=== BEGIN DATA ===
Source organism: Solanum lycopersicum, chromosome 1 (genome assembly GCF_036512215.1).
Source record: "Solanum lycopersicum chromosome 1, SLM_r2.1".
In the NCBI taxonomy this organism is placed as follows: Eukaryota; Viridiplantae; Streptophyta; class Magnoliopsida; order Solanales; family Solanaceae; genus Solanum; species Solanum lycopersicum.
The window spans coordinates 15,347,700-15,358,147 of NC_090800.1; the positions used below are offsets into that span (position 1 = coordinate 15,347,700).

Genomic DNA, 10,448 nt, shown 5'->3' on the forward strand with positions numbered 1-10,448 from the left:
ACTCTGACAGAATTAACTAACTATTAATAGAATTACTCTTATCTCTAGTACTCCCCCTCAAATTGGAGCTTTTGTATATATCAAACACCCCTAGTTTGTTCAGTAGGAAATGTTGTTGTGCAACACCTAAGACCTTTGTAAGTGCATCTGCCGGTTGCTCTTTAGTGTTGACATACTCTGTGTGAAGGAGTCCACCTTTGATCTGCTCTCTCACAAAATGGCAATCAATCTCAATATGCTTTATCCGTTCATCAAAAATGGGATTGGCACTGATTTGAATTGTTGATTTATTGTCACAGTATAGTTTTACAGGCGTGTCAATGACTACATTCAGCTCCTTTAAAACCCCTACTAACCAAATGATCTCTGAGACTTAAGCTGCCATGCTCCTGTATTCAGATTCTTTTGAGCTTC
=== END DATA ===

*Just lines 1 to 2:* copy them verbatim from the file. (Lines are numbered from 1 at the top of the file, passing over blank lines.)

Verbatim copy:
Source organism: Solanum lycopersicum, chromosome 1 (genome assembly GCF_036512215.1).
Source record: "Solanum lycopersicum chromosome 1, SLM_r2.1".